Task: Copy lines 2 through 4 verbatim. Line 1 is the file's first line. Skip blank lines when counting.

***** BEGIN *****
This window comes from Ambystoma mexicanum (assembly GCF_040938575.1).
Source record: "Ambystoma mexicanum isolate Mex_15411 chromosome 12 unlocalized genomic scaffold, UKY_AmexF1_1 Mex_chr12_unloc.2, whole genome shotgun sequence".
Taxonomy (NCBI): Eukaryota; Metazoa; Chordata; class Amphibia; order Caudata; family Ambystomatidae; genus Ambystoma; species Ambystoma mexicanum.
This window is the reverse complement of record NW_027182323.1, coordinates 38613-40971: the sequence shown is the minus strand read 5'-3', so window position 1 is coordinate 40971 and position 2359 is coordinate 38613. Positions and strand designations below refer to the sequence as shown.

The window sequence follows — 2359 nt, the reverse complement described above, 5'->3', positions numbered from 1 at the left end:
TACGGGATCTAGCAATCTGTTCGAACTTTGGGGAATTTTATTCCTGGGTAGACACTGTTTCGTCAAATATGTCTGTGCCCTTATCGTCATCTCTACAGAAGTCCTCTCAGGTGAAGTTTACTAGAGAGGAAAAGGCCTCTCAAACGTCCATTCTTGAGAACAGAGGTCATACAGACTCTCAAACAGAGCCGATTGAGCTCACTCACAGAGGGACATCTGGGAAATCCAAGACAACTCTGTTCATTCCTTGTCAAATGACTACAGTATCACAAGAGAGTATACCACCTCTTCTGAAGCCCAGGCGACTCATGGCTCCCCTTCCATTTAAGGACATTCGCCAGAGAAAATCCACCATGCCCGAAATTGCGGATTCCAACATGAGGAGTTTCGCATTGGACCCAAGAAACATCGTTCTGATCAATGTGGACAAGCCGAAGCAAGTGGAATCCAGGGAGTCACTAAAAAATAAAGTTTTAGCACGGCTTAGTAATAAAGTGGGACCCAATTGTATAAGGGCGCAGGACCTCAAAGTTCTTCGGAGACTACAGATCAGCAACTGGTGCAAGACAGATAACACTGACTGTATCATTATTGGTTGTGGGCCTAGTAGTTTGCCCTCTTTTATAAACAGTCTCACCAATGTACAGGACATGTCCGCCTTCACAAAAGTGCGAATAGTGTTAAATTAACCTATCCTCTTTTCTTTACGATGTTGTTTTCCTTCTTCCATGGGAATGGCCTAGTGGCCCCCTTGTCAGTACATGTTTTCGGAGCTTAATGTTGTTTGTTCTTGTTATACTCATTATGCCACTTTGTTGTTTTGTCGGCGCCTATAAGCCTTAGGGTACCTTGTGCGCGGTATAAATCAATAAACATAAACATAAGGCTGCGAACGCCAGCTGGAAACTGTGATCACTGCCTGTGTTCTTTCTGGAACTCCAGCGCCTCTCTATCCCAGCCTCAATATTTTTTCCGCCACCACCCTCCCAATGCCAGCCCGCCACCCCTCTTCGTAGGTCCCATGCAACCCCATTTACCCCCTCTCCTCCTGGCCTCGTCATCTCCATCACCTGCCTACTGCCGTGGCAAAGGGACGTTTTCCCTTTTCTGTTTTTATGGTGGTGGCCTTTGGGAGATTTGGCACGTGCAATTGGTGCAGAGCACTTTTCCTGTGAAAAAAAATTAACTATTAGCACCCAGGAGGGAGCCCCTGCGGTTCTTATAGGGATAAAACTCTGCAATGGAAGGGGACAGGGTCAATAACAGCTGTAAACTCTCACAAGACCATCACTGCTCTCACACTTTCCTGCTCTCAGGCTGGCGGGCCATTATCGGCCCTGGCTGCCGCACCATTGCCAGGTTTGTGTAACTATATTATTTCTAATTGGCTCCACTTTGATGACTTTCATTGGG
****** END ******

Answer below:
Source record: "Ambystoma mexicanum isolate Mex_15411 chromosome 12 unlocalized genomic scaffold, UKY_AmexF1_1 Mex_chr12_unloc.2, whole genome shotgun sequence".
Taxonomy (NCBI): Eukaryota; Metazoa; Chordata; class Amphibia; order Caudata; family Ambystomatidae; genus Ambystoma; species Ambystoma mexicanum.
This window is the reverse complement of record NW_027182323.1, coordinates 38613-40971: the sequence shown is the minus strand read 5'-3', so window position 1 is coordinate 40971 and position 2359 is coordinate 38613. Positions and strand designations below refer to the sequence as shown.